Have you ever:
- heard of a mind map?
- seen one?
- made one?
- made one with your kid?
Even if your answers are all yes, the following text and examples might still be interesting for you. Keep reading and enter the amazing world of mind maps.
What are mind maps?
Simply said, mind mapping is putting your thinking into visual pictures, symbols, numbers, or words. Or all of these. It is an easy way to brainstorm thoughts organically without worrying much about order and structure. You just let your mind lead the way and create a diagram of your thoughts and their relationships. So, we could say that the primary use of mind mapping is to create an association of ideas.
When can we start using mind maps?
You might notice that we often use words such as ideas, connections, associations, abstract thinking, and strategic planning to describe these diagrams. In pre-school children, these skills are still not developed. However, this doesn't mean that they can't make a simple mind map for a topic like "animals". They can brainstorm and draw a few animals, but this is not their primary way of learning. As they start school, children slowly begin to understand how classifications work. This means that they might use this technique to memorise some information. If they are learning about different types of water, they can write or draw what they associate with standing or stagnant water (puddles, ponds, reservoirs...) and flowing water (rivers and streams). When children enter the formal operational stage, around the age of eleven, thinking becomes more sophisticated and abstract. Then, they can start creating mind maps to organise many pieces of information and create associations between them.
Why should children (and adults) use mind maps when learning?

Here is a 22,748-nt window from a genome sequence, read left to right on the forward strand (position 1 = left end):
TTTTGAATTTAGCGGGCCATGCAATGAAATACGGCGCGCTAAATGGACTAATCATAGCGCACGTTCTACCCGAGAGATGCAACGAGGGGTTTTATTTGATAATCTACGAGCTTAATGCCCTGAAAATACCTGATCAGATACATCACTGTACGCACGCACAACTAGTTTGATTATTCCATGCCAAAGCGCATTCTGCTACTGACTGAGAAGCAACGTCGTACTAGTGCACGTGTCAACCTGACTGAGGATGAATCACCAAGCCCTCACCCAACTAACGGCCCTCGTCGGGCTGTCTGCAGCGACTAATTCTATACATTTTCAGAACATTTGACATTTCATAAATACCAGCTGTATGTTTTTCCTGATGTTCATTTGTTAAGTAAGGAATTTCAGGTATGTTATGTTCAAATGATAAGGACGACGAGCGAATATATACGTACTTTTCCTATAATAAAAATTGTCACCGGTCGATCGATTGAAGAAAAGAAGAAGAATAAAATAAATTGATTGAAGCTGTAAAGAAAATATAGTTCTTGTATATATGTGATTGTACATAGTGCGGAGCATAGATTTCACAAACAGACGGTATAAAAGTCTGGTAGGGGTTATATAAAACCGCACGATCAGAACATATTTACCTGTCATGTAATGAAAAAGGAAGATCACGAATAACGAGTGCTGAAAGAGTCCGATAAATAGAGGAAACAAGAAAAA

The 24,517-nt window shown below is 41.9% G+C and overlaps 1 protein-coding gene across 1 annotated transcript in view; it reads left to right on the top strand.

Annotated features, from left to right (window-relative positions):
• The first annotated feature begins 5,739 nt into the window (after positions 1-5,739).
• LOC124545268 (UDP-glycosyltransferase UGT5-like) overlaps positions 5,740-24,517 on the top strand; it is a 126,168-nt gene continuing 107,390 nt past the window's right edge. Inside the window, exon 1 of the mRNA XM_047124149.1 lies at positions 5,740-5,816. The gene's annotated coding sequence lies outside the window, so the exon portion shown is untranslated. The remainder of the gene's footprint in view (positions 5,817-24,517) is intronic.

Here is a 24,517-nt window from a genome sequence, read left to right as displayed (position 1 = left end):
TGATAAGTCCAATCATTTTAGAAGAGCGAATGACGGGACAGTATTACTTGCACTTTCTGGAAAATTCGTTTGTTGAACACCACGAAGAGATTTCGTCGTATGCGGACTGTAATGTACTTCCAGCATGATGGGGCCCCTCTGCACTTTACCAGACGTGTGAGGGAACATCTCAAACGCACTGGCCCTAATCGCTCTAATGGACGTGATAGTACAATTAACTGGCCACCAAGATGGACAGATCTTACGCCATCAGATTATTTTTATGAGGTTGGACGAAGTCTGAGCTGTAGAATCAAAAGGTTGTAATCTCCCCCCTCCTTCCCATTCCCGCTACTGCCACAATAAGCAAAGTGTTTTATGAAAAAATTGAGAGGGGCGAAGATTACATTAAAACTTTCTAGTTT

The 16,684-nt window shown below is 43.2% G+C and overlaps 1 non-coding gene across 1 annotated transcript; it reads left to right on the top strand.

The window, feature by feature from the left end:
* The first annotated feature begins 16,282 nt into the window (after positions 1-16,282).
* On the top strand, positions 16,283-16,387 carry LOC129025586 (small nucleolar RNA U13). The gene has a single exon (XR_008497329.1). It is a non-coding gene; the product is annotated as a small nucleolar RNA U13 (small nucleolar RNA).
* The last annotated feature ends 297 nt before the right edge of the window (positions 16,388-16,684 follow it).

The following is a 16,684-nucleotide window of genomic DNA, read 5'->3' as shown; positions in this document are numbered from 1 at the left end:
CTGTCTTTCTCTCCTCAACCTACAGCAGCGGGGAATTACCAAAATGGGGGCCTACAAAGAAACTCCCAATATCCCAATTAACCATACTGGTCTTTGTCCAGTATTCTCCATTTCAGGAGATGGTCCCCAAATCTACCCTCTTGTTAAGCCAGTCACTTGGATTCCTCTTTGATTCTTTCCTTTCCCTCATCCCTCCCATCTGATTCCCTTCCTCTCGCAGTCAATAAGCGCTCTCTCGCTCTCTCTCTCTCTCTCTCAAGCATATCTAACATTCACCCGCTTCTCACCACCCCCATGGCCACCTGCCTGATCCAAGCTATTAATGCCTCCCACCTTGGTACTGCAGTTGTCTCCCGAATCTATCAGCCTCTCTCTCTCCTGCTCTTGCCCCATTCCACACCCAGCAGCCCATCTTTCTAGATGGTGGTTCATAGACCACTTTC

- Mind mapping helps learners to find relations between new learnings and existing knowledge. This means that they help form connections between what children already know and what they've just learned.
Suppose you have read the previous article on cognitive strategies (how we use our minds to learn something). In that case, you probably remember that one key element for learning to be successful is active involvement. (And if you haven't read it, now is the right time to do it.) Mind mapping creates this meaningful engagement because learners actively engage in the process of brainstorming, generating ideas, and connecting concepts together while reviewing and developing these diagrams.
- Mind maps can help learners remember the information they have to learn. It is generally easier to remember a diagram than to remember a description (1).
- In one study (2), researchers found that studying with mind maps helped boost retention by 10-15%.
- There are no limits on the ideas and links that we can make, and there is no necessity to retain an ideal structure or format.
- Mind mapping thus promotes creative thinking and encourages "brainstorming". This is also why they're used in project management and strategic planning.
However, not everyone can see the same connections and understand the map someone else has made. It's pretty understandable - every single brain is different and guides us in different directions.
Another disadvantage is that mind mapping is limited in dealing with more complex relationships. But, for the project we did, this technique was just perfect.
How to create a mind map?
For Earth Day this year, we decided to make a trilingual memory game (Einstein E and Power P speak German, Croatian and some English). To do that, we had to to generate ideas and some vocabulary. A mind map seemed to be the best activity for this task.
Step 1.Step 2.
Add branches with key words and colour-code them. The main branches which flow from the central image are the key themes. The boys came up with:
- weatherStep 3.
(1) Davies, M. (2011). Concept mapping, mind mapping and argument mapping: what are the differences and do they matter? Higher Education 62(3):279-301
(2) Farrand, P., Hussain, F., & Hennessy, E. (2002). The efficacy of the 'mind map' study technique. Medical education, 36(5), 426–431. https://doi.org/10.1046/j.1365-2923.2002.01205.x